In the event of the more pessimistic climate scenario - RCP8.5 –, the season of pollen will prolong by the end of the century and new allergenic plant species will be spreading into Estonia, increasing the health risk.

As a result of the changed spread areas of the vectors, the frequency of the currently spreading diseases, e.g. tick-borne encephalitis and Lyme disease, as well as the diseases that are currently rare in Estonia, e.g. leishmaniasis, hantavirus, tularemia, dengue fever, etc., will increase. The effect of different climate components is thereat the opposite – softer winters and wetter periods (although not heavy showers) generally promote, whereas the drought periods prevent the spread of diseases.
Vulnerability
medium
The main vulnerability of the health sector arises from the capability and preparedness of healthcare systems to adapt to the changing climate and extreme weather phenomena (availability of medical care may be interrupted), from the sensitivity and inequality of the population, from the share of more vulnerable people (the elderly, children, chronically ill), and the existence and functioning of warning systems. The negative effect of heatwaves is intensified by the ageing of the population and urbanisation which are trends currently monitored in Estonia and will accelerate in the future. Besides the exposure to climate risks, the vulnerability of towns also depends on complex socio-economic processes, the spatial density of towns, morphology, technical and social infrastructure, the share of green and water areas in the urban landscape, administrative capacity and implemented adaptation measures.
Risk Future Impact
medium
With heavy showers and/or severe floods, hazardous substances and excess nutrients from the environment (whereas the former may directly affect the health of people and the latter may cause more intensive eutrophication) as well as numerous parasites may be transferred to water (which may be transferred to drinking water in the case of insufficient water treatment).

A wider spread of plant diseases and mycotoxins is a risk related to food safety, which may become more hazardous in the case of the climate scenario RCP8.5 in 2050–2100.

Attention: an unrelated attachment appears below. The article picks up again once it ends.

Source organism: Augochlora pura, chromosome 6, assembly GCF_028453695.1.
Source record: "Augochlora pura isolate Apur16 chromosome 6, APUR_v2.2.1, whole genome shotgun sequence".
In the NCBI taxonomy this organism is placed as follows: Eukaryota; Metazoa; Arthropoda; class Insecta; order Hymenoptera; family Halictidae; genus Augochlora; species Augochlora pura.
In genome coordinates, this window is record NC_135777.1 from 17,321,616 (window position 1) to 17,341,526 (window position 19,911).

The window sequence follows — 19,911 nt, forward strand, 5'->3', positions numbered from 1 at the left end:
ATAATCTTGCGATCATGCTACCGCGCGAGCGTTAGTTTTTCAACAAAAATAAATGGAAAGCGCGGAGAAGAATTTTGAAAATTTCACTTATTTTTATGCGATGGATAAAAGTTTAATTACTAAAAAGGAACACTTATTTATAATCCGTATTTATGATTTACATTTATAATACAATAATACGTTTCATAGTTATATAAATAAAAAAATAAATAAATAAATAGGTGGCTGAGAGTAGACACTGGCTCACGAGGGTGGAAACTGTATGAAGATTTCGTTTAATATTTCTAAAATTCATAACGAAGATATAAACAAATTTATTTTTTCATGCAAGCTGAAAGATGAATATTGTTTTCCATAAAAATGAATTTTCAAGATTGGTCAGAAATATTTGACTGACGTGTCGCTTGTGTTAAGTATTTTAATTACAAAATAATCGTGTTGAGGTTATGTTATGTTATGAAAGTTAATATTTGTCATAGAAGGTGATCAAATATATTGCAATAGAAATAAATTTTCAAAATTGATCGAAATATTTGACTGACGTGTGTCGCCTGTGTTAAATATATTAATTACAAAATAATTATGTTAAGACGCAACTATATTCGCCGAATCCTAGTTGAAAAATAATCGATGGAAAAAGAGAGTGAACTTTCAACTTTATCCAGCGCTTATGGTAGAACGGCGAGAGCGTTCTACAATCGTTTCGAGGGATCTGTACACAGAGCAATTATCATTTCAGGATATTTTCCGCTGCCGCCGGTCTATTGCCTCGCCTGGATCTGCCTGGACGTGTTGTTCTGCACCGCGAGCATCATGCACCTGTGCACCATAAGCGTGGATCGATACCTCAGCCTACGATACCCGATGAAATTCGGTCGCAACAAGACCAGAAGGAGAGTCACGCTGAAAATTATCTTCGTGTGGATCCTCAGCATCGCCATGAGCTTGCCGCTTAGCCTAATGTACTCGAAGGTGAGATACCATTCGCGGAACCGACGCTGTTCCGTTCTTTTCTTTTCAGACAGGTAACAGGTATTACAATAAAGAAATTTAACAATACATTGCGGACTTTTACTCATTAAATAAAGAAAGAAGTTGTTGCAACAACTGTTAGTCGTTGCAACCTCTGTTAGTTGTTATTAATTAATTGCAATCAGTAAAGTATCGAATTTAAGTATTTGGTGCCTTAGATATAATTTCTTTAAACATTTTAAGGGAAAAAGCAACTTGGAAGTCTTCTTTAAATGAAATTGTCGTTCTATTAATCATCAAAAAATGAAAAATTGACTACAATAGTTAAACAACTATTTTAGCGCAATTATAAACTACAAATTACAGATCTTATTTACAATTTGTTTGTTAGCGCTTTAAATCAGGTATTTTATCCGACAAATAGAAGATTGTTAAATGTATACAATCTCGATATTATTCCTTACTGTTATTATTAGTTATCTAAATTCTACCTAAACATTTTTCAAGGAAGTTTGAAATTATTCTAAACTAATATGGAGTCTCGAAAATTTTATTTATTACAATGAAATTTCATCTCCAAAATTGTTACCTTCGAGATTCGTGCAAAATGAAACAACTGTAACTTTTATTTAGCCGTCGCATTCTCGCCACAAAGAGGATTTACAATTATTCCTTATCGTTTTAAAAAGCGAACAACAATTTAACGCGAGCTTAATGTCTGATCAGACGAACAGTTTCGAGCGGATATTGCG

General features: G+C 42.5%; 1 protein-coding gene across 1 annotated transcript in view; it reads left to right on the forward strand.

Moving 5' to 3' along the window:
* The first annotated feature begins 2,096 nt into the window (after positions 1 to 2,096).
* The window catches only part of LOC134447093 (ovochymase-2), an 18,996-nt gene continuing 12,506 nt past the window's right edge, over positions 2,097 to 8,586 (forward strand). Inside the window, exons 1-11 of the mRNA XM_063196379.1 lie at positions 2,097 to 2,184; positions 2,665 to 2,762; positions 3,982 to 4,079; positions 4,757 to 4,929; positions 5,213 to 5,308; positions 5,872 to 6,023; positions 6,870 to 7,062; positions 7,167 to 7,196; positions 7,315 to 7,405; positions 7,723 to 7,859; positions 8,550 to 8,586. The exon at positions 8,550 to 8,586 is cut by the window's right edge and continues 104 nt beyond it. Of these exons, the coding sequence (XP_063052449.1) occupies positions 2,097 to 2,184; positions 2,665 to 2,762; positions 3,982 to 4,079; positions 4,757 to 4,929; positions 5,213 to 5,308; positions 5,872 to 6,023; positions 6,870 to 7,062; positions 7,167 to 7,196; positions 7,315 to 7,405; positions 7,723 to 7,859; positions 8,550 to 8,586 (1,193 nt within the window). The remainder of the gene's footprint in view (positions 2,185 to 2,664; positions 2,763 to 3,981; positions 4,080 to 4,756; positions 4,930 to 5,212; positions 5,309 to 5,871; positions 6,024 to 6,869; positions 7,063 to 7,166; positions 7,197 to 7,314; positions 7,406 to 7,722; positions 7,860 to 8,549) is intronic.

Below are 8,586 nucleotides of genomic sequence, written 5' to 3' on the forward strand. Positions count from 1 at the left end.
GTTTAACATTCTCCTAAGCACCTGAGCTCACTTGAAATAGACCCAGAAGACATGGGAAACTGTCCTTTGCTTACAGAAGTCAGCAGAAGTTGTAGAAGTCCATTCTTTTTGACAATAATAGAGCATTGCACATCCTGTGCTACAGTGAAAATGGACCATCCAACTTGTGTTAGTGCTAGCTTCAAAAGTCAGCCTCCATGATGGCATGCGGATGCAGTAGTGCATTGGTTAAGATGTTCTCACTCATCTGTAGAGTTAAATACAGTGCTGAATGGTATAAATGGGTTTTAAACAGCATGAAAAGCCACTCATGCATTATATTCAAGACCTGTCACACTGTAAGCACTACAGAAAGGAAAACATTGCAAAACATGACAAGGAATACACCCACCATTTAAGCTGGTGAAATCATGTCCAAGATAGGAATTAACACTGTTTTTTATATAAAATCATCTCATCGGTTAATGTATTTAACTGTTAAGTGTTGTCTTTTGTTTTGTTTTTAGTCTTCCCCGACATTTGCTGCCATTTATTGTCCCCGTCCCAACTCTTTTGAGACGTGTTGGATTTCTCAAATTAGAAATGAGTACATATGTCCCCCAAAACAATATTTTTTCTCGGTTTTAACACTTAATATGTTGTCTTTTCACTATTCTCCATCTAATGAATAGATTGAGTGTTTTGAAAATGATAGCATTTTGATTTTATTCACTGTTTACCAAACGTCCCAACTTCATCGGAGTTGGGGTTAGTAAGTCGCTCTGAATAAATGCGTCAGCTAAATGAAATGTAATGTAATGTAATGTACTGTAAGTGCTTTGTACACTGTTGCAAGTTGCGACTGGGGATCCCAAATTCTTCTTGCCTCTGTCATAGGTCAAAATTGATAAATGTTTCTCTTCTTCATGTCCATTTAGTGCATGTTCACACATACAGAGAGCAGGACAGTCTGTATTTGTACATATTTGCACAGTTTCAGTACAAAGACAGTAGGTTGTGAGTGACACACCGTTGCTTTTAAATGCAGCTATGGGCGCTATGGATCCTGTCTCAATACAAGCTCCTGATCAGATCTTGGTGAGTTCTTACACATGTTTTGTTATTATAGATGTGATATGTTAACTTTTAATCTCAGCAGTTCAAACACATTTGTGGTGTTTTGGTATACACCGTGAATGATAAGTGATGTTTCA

The forecasts indicate that in the future, exposure to UV radiation will increase, which will also increase the probability of skin cancer (in Estonia, the annual growth in recent years has been 2– 4%). At the same time, based on the climate scenarios, winters may be muggier in the future, reducing the amount of sunlight in the winter period (reducing vitamin D synthesis and increasing the risk of depression).

Overview of institutional arrangements and governance at the national level

Research related to climate and climate change has been carried out by the Estonian Environment Agency (ESTEA), the Tartu Observatory, the Department of Geography of the Institute of Ecology and Earth Sciences of the University of Tartu, the Laboratory of Atmospheric Physics of the Institute of Physics of the University of Tartu, the Estonian Marine Institute of the University of Tartu, the Centre for Applied Social Sciences of the University of Tartu, the Estonian University of Life Sciences, the Institute of Ecology of the Tallinn University, the Department of Marine Systems of the Tallinn University of Technology, the Centre for Nonlinear Studies of the Institute of Cybernetics of the Tallinn University of Technology, the Geological Survey of Estonia, the Baltic Environmental Forum, the Tallinn Centre of the Stockholm Environment Institute and the Estonian Environmental Research Centre (EERC).